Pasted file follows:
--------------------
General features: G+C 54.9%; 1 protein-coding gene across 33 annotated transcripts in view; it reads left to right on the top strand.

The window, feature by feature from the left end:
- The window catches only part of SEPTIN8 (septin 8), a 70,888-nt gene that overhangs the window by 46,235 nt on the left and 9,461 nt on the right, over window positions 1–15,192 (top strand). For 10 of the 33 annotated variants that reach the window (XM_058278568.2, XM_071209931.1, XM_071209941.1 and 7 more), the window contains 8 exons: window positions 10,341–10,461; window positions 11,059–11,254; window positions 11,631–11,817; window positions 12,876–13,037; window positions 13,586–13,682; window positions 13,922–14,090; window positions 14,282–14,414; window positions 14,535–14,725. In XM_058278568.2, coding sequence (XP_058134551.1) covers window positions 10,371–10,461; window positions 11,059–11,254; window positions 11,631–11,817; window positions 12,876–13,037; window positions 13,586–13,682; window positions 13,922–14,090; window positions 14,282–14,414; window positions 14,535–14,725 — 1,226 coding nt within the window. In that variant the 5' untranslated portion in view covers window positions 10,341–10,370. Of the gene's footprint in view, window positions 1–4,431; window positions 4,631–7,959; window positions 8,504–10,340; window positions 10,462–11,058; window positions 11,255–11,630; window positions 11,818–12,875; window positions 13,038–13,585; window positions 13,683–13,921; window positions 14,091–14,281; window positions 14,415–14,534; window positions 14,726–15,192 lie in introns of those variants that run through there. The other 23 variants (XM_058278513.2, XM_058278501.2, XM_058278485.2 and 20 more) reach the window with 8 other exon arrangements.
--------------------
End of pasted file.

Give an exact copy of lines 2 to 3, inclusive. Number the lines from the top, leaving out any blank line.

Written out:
The window, feature by feature from the left end:
- The window catches only part of SEPTIN8 (septin 8), a 70,888-nt gene that overhangs the window by 46,235 nt on the left and 9,461 nt on the right, over window positions 1–15,192 (top strand). For 10 of the 33 annotated variants that reach the window (XM_058278568.2, XM_071209931.1, XM_071209941.1 and 7 more), the window contains 8 exons: window positions 10,341–10,461; window positions 11,059–11,254; window positions 11,631–11,817; window positions 12,876–13,037; window positions 13,586–13,682; window positions 13,922–14,090; window positions 14,282–14,414; window positions 14,535–14,725. In XM_058278568.2, coding sequence (XP_058134551.1) covers window positions 10,371–10,461; window positions 11,059–11,254; window positions 11,631–11,817; window positions 12,876–13,037; window positions 13,586–13,682; window positions 13,922–14,090; window positions 14,282–14,414; window positions 14,535–14,725 — 1,226 coding nt within the window. In that variant the 5' untranslated portion in view covers window positions 10,341–10,370. Of the gene's footprint in view, window positions 1–4,431; window positions 4,631–7,959; window positions 8,504–10,340; window positions 10,462–11,058; window positions 11,255–11,630; window positions 11,818–12,875; window positions 13,038–13,585; window positions 13,683–13,921; window positions 14,091–14,281; window positions 14,415–14,534; window positions 14,726–15,192 lie in introns of those variants that run through there. The other 23 variants (XM_058278513.2, XM_058278501.2, XM_058278485.2 and 20 more) reach the window with 8 other exon arrangements.